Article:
Our committee continues to work hard to improve communication among graduate students in the NAGC community:
  • Visit the Graduate Student page on the NAGC website
  • Check out our Wiki, where fellow graduate students can share resources or other information on our online forum.
  • Contact members of the Graduate Student Committee directly via email.

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Teacher Corner
Life is a Journey...

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As the days get shorter and the leaves fall from the trees here in the Northeast, students have begun to settle down. I have done my best at getting to know each of them, and I look forward to evaluating their work and seeing what they can accomplish.

In addition to the regular curriculum, my colleagues and I assign a long-term project called an exhibition, where a variety of skills are evaluated through products and presentations. You mike like to use this idea, either as a class or as an independent project for an individual student. There are two forms that the students complete before working on the assignments.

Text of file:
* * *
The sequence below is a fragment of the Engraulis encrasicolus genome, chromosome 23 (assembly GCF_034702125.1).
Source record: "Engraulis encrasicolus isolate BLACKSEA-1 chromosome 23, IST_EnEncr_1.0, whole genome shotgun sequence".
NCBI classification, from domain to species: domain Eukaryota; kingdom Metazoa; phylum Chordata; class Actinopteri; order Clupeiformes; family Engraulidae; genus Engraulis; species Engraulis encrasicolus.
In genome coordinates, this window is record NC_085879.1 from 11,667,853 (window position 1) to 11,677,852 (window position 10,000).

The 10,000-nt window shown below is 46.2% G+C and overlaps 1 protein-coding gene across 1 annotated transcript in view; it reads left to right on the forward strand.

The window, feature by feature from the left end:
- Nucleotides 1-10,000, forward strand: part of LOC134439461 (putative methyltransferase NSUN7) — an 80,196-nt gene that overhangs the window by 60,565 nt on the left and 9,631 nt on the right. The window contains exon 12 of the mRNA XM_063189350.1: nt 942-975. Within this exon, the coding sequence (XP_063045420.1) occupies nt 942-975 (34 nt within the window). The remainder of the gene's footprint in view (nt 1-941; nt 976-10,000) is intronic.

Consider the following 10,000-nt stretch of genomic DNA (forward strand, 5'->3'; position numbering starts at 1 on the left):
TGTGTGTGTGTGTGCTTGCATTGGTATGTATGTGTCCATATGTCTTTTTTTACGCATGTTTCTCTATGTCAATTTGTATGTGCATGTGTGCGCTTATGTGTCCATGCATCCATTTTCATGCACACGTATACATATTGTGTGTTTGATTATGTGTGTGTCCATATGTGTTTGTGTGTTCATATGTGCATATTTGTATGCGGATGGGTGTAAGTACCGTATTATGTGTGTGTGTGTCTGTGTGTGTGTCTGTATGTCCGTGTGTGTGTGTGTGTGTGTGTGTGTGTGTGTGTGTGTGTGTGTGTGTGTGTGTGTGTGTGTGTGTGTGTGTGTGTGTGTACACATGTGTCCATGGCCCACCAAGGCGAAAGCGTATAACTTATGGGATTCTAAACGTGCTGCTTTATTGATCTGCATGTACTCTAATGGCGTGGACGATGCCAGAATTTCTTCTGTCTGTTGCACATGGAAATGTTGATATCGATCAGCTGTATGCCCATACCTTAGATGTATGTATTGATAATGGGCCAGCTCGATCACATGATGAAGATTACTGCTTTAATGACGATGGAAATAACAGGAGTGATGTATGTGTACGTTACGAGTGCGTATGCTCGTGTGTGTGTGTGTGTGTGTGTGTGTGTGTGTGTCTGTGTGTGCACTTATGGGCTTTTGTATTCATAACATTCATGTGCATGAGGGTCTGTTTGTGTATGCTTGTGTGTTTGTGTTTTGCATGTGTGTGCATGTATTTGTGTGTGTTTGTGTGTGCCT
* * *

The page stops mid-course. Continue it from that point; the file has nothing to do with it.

Our exhibition, entitled "Who am I now and how did I get to be who I am now?" begins by asking students to reflect upon certain aspects of their life. They complete a chart that is intended to initiate reflective thoughts on their lives, and will utilize it later on when the official assignment is given. Click here for the complete chart of questions.

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Voices and Viewpoints
Ann Robinson, Immediate Past President

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"Voices and Viewpoints" features NAGC members telling us a little about their "day job" while sharing how their work with an NAGC committee or network relates to the field. As Nancy Green highlighted the retreat held in Denver in September, it is appropriate to feature NAGC Past President Ann Robinson and recognize her continuing contributions to advance NAGC.

What is your connection to gifted children/education?
  • Coordinator of Graduate Programs in Gifted Education
  • Writer of three successfully funded Jacob K.Javits research and demonstration projects
  • Former Editor of the Gifted Child Quarterly
How long have you been an NAGC member?